The rule is: arrange the signal chain in the order you would in real life.
Each of the software-based processing components performs the task of one or more physical devices or components.
Convolving a signal with an impulse response recorded from a (linear) signal processing system (or component) such as a reverb effect, or an acoustic room, corresponds to running the signal through the actual system (or component) from which the impulse response was recorded.
As far as I understand, your question is, "In which order should I connect these things in a signal chain: (1) preamp, (2) effect, (3) power-amp, (4) cabinet? Should I put my effects between the preamp and power-amp, or should I run the cabinet microphone's signal through the effects?" This question could be answered just as well in a purely "real hardware" situation, where you only have actual physical hardware. How would you connect the components? You have to clarify to yourself the conceptual role of each of your software components.
(Theoretical mumbo-jumbo. If the components you call "effects" are linear and time-invariant, i.e. if they don't add any nonlinearities like distortion or modulate their parameters over time, then in theory, the order of processing should not matter, because convolution with an impulse response is a linear time-invariant system. And linear time-invariant systems can be connected in any order without affecting the final result. But if the effects are nonlinear or time-variant, i.e. if they add nonlinearities to the signal, or if they modulate their characteristics over time, then the order of processing does matter in theory. Whether any of this matters in practice however, is a different question.)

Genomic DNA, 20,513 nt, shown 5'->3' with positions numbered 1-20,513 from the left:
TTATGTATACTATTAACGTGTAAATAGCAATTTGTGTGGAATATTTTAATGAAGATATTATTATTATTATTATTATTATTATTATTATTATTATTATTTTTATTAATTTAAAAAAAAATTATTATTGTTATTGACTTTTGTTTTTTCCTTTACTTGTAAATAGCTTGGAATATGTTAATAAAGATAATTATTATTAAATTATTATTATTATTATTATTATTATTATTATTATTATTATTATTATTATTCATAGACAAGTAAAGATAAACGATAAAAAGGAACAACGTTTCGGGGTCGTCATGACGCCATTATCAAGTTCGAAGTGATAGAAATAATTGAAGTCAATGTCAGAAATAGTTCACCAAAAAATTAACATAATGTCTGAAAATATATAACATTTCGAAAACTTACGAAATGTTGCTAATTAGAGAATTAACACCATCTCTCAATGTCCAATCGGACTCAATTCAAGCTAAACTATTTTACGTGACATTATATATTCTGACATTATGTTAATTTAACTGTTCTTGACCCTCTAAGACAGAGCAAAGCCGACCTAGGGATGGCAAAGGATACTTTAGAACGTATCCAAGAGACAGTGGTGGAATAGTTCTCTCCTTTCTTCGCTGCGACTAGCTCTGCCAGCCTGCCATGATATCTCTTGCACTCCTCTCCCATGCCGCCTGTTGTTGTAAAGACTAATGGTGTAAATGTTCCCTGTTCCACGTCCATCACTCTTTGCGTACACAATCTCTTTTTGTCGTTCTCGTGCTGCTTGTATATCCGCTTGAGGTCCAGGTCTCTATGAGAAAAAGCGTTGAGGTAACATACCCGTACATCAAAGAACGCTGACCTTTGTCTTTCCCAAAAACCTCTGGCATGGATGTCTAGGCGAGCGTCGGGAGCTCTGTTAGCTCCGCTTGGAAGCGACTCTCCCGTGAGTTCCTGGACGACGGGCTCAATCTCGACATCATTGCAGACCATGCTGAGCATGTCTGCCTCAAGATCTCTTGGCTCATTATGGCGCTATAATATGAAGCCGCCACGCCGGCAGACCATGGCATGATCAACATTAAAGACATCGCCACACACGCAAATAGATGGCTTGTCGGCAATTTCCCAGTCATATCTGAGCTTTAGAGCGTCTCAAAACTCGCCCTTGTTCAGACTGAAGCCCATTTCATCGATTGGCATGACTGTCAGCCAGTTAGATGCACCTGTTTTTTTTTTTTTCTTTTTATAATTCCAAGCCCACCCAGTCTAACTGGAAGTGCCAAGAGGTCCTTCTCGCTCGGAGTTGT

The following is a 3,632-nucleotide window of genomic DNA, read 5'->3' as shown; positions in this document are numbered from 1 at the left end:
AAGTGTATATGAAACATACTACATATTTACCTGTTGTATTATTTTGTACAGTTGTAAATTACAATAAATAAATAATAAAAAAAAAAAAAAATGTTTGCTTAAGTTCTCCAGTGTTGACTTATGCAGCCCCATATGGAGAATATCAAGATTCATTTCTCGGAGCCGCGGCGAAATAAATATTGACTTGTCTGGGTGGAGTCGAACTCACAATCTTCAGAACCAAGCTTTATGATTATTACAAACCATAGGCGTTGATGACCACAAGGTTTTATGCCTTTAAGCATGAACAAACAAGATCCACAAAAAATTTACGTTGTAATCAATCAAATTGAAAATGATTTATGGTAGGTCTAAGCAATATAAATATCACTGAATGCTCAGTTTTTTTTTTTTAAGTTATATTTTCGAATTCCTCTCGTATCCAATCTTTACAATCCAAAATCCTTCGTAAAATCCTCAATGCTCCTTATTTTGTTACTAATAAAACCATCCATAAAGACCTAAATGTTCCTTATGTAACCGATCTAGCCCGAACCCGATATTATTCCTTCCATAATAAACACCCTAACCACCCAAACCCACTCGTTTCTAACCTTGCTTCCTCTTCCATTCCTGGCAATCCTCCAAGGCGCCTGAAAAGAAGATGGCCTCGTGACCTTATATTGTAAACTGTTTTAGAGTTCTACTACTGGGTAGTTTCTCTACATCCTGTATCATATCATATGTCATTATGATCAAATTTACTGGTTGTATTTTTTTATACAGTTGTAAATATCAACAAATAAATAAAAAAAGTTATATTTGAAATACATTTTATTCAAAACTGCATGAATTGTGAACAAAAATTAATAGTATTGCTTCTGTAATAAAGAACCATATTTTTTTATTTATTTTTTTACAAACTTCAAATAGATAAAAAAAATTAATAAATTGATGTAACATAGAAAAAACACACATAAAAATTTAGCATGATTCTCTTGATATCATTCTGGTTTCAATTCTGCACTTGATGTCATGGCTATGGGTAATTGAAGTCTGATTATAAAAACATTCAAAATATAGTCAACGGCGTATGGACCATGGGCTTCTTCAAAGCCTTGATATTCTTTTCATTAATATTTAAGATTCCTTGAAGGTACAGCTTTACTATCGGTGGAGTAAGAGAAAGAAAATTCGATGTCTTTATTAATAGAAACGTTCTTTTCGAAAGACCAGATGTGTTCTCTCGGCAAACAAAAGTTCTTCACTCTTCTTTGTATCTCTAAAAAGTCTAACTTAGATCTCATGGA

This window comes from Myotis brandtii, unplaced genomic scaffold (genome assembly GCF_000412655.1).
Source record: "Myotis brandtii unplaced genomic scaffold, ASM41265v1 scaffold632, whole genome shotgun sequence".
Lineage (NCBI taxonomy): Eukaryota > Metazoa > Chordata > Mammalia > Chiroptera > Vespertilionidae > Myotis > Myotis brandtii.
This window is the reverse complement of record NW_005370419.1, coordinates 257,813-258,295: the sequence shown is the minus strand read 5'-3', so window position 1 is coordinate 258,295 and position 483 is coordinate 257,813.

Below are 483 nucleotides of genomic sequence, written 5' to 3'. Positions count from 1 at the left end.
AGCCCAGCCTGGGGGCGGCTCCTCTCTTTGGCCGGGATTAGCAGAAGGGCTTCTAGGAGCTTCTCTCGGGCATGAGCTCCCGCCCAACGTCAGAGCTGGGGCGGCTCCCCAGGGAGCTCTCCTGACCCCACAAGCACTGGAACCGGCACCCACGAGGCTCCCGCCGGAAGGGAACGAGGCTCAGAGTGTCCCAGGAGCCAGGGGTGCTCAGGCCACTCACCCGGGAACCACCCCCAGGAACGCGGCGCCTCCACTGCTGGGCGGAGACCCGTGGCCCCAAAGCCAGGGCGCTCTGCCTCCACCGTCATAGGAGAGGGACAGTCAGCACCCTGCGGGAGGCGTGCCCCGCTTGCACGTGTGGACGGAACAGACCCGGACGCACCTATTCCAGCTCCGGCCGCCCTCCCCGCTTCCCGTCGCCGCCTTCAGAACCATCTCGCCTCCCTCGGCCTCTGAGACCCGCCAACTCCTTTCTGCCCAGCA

If the amp simulator that you imply is only used as a preamp (for overdrive/coloration) also includes cabinet simulation, then you are virtually running your signal through two cabinets in series. Which most probably sounds bad.